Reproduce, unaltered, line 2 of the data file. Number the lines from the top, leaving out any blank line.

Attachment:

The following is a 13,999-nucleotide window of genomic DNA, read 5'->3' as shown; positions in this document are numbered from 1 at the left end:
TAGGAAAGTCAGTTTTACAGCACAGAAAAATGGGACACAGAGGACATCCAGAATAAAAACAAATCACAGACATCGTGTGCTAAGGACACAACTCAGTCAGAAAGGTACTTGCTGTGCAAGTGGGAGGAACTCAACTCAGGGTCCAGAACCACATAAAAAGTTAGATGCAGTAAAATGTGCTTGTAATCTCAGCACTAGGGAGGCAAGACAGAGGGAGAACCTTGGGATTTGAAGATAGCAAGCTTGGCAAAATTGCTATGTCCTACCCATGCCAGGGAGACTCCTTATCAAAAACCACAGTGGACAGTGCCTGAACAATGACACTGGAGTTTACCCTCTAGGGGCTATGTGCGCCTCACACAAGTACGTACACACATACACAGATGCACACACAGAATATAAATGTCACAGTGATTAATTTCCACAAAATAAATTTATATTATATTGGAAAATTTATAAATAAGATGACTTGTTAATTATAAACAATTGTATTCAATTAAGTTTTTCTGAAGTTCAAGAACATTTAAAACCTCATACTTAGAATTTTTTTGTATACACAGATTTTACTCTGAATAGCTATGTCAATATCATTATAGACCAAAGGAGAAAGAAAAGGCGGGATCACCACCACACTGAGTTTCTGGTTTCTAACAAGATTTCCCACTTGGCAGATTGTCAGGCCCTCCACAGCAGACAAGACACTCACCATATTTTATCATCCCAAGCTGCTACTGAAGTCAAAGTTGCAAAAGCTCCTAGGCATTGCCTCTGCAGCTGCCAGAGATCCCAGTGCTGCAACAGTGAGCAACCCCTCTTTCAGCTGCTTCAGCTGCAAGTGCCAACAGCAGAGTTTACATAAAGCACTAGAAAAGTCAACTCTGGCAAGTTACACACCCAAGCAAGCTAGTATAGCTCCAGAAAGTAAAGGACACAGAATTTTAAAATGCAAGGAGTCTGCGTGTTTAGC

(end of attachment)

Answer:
TAGGAAAGTCAGTTTTACAGCACAGAAAAATGGGACACAGAGGACATCCAGAATAAAAACAAATCACAGACATCGTGTGCTAAGGACACAACTCAGTCAGAAAGGTACTTGCTGTGCAAGTGGGAGGAACTCAACTCAGGGTCCAGAACCACATAAAAAGTTAGATGCAGTAAAATGTGCTTGTAATCTCAGCACTAGGGAGGCAAGACAGAGGGAGAACCTTGGGATTTGAAGATAGCAAGCTTGGCAAAATTGCTATGTCCTACCCATGCCAGGGAGACTCCTTATCAAAAACCACAGTGGACAGTGCCTGAACAATGACACTGGAGTTTACCCTCTAGGGGCTATGTGCGCCTCACACAAGTACGTACACACATACACAGATGCACACACAGAATATAAATGTCACAGTGATTAATTTCCACAAAATAAATTTATATTATATTGGAAAATTTATAAATAAGATGACTTGTTAATTATAAACAATTGTATTCAATTAAGTTTTTCTGAAGTTCAAGAACATTTAAAACCTCATACTTAGAATTTTTTTGTATACACAGATTTTACTCTGAATAGCTATGTCAATATCATTATAGACCAAAGGAGAAAGAAAAGGCGGGATCACCACCACACTGAGTTTCTGGTTTCTAACAAGATTTCCCACTTGGCAGATTGTCAGGCCCTCCACAGCAGACAAGACACTCACCATATTTTATCATCCCAAGCTGCTACTGAAGTCAAAGTTGCAAAAGCTCCTAGGCATTGCCTCTGCAGCTGCCAGAGATCCCAGTGCTGCAACAGTGAGCAACCCCTCTTTCAGCTGCTTCAGCTGCAAGTGCCAACAGCAGAGTTTACATAAAGCACTAGAAAAGTCAACTCTGGCAAGTTACACACCCAAGCAAGCTAGTATAGCTCCAGAAAGTAAAGGACACAGAATTTTAAAATGCAAGGAGTCTGCGTGTTTAGC